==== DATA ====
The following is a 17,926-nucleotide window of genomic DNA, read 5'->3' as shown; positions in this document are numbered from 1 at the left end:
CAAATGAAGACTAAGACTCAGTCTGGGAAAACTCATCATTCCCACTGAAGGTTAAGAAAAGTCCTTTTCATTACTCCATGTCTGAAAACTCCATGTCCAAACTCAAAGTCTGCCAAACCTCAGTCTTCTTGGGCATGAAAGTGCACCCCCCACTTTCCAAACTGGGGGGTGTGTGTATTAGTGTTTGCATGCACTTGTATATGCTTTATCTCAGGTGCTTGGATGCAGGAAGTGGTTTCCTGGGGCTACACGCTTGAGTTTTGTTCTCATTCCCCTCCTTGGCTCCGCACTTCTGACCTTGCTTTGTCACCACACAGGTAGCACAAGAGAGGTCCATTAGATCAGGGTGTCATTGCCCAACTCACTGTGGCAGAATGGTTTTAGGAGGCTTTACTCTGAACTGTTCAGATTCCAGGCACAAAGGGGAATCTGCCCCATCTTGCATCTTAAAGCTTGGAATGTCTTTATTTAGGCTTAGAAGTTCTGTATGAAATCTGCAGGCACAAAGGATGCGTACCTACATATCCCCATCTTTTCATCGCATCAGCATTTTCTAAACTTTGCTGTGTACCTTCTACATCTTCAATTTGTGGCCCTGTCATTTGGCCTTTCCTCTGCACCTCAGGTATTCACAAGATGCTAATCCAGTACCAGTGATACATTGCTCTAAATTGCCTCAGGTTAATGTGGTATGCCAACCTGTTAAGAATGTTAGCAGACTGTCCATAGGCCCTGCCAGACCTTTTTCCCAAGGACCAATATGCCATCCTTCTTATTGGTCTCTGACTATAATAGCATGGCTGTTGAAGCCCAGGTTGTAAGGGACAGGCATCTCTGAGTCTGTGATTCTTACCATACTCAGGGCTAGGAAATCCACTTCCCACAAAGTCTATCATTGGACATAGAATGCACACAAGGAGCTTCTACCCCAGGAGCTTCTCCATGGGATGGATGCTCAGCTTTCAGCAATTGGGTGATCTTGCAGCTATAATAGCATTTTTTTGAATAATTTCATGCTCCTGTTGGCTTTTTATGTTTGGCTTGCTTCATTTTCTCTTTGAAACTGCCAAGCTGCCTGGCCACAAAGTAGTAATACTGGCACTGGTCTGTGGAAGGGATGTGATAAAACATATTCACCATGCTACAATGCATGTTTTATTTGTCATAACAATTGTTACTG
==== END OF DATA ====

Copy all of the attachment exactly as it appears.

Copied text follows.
The following is a 17,926-nucleotide window of genomic DNA, read 5'->3' as shown; positions in this document are numbered from 1 at the left end:
CAAATGAAGACTAAGACTCAGTCTGGGAAAACTCATCATTCCCACTGAAGGTTAAGAAAAGTCCTTTTCATTACTCCATGTCTGAAAACTCCATGTCCAAACTCAAAGTCTGCCAAACCTCAGTCTTCTTGGGCATGAAAGTGCACCCCCCACTTTCCAAACTGGGGGGTGTGTGTATTAGTGTTTGCATGCACTTGTATATGCTTTATCTCAGGTGCTTGGATGCAGGAAGTGGTTTCCTGGGGCTACACGCTTGAGTTTTGTTCTCATTCCCCTCCTTGGCTCCGCACTTCTGACCTTGCTTTGTCACCACACAGGTAGCACAAGAGAGGTCCATTAGATCAGGGTGTCATTGCCCAACTCACTGTGGCAGAATGGTTTTAGGAGGCTTTACTCTGAACTGTTCAGATTCCAGGCACAAAGGGGAATCTGCCCCATCTTGCATCTTAAAGCTTGGAATGTCTTTATTTAGGCTTAGAAGTTCTGTATGAAATCTGCAGGCACAAAGGATGCGTACCTACATATCCCCATCTTTTCATCGCATCAGCATTTTCTAAACTTTGCTGTGTACCTTCTACATCTTCAATTTGTGGCCCTGTCATTTGGCCTTTCCTCTGCACCTCAGGTATTCACAAGATGCTAATCCAGTACCAGTGATACATTGCTCTAAATTGCCTCAGGTTAATGTGGTATGCCAACCTGTTAAGAATGTTAGCAGACTGTCCATAGGCCCTGCCAGACCTTTTTCCCAAGGACCAATATGCCATCCTTCTTATTGGTCTCTGACTATAATAGCATGGCTGTTGAAGCCCAGGTTGTAAGGGACAGGCATCTCTGAGTCTGTGATTCTTACCATACTCAGGGCTAGGAAATCCACTTCCCACAAAGTCTATCATTGGACATAGAATGCACACAAGGAGCTTCTACCCCAGGAGCTTCTCCATGGGATGGATGCTCAGCTTTCAGCAATTGGGTGATCTTGCAGCTATAATAGCATTTTTTTGAATAATTTCATGCTCCTGTTGGCTTTTTATGTTTGGCTTGCTTCATTTTCTCTTTGAAACTGCCAAGCTGCCTGGCCACAAAGTAGTAATACTGGCACTGGTCTGTGGAAGGGATGTGATAAAACATATTCACCATGCTACAATGCATGTTTTATTTGTCATAACAATTGTTACTG